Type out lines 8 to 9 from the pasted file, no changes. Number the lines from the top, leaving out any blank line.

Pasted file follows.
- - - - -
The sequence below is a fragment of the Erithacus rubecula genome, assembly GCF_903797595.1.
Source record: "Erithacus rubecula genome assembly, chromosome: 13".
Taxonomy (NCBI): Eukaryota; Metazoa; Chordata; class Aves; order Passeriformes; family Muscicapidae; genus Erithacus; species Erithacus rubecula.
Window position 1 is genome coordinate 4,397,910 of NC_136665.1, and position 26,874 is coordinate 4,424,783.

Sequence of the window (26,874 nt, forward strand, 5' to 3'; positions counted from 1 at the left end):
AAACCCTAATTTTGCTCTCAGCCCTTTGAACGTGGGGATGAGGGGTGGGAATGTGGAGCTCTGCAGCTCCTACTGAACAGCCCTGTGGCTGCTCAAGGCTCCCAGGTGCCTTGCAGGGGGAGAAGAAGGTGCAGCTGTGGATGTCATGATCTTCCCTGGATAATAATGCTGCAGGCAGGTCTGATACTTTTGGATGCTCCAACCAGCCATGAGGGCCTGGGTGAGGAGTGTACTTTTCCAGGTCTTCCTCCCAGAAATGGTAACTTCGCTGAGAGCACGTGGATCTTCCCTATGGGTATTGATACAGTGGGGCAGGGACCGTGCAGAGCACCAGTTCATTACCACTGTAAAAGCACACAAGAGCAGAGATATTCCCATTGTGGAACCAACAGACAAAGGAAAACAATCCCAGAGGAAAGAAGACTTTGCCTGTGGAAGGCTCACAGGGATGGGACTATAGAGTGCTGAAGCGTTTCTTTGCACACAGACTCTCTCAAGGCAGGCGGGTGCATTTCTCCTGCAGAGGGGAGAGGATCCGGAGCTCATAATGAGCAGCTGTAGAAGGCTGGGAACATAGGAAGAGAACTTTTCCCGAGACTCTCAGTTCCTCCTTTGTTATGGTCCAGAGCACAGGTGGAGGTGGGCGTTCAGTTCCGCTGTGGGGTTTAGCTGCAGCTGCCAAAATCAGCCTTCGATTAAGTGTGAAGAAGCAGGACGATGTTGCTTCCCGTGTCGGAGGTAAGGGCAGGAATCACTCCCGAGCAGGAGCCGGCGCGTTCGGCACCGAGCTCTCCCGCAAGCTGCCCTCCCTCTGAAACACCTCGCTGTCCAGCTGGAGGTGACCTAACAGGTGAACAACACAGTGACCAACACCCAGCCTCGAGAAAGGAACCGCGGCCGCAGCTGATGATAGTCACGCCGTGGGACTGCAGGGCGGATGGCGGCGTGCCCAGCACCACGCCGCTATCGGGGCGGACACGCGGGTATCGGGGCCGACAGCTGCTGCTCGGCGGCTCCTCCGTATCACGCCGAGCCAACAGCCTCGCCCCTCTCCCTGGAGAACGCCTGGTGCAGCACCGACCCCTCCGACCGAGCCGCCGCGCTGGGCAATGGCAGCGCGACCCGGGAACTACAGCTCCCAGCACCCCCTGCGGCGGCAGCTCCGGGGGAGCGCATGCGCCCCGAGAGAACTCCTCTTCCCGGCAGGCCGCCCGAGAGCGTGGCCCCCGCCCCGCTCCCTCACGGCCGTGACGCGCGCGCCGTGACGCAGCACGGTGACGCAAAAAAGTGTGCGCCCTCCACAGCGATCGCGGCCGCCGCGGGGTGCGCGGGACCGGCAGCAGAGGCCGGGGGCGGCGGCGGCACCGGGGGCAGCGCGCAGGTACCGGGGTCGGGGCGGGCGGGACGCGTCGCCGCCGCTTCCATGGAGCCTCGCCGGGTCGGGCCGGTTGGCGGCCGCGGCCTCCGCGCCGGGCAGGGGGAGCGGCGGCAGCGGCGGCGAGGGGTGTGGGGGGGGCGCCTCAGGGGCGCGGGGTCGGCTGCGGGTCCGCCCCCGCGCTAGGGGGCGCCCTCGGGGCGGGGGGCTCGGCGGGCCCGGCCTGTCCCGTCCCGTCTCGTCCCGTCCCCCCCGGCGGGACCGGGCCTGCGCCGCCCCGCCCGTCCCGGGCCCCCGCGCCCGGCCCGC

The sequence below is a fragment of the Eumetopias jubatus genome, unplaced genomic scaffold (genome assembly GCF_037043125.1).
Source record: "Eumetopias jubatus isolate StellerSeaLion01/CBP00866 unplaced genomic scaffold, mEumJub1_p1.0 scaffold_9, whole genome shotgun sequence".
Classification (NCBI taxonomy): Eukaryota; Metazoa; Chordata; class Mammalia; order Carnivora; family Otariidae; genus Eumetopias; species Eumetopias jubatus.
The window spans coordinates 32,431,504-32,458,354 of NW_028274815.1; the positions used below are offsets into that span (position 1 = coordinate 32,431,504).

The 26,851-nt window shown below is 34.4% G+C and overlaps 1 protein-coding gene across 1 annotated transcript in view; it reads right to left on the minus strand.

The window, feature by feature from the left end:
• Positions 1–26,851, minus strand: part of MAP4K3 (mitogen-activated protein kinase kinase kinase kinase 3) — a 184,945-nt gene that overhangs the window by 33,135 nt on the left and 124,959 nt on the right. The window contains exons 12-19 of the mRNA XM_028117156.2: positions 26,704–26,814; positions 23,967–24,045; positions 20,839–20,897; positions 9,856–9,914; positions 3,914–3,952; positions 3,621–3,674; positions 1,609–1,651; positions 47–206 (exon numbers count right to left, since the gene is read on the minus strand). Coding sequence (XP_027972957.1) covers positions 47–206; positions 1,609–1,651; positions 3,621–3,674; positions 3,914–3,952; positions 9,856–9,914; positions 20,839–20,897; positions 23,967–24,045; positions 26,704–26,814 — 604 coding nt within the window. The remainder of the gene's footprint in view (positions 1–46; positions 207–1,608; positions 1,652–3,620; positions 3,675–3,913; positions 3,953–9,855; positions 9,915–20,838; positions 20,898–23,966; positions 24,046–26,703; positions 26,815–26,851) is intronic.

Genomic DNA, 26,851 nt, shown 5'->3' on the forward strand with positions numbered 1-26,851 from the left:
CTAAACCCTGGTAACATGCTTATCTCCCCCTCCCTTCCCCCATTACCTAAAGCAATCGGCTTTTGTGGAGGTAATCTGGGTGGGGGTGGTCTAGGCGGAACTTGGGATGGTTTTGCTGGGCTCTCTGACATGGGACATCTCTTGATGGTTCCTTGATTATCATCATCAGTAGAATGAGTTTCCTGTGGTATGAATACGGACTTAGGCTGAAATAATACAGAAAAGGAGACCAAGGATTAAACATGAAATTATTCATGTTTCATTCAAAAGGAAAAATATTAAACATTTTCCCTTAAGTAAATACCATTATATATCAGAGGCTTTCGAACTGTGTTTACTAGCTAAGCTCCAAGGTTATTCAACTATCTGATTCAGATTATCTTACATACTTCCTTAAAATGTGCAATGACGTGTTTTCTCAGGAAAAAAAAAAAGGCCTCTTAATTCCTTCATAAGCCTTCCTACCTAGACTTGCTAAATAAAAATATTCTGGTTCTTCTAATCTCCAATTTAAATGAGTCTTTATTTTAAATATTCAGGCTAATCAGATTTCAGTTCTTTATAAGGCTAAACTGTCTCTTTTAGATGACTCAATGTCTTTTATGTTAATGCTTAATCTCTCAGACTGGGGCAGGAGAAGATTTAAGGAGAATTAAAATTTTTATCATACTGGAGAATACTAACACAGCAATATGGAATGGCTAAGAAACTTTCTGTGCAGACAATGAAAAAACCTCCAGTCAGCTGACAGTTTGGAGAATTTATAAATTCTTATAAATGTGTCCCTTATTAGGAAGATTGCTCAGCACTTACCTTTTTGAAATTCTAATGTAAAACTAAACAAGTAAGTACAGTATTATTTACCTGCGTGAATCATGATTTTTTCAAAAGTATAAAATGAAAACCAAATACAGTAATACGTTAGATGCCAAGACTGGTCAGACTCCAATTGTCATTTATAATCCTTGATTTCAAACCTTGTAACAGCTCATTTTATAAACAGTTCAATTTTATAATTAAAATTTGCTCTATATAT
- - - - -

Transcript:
Source record: "Eumetopias jubatus isolate StellerSeaLion01/CBP00866 unplaced genomic scaffold, mEumJub1_p1.0 scaffold_9, whole genome shotgun sequence".
Classification (NCBI taxonomy): Eukaryota; Metazoa; Chordata; class Mammalia; order Carnivora; family Otariidae; genus Eumetopias; species Eumetopias jubatus.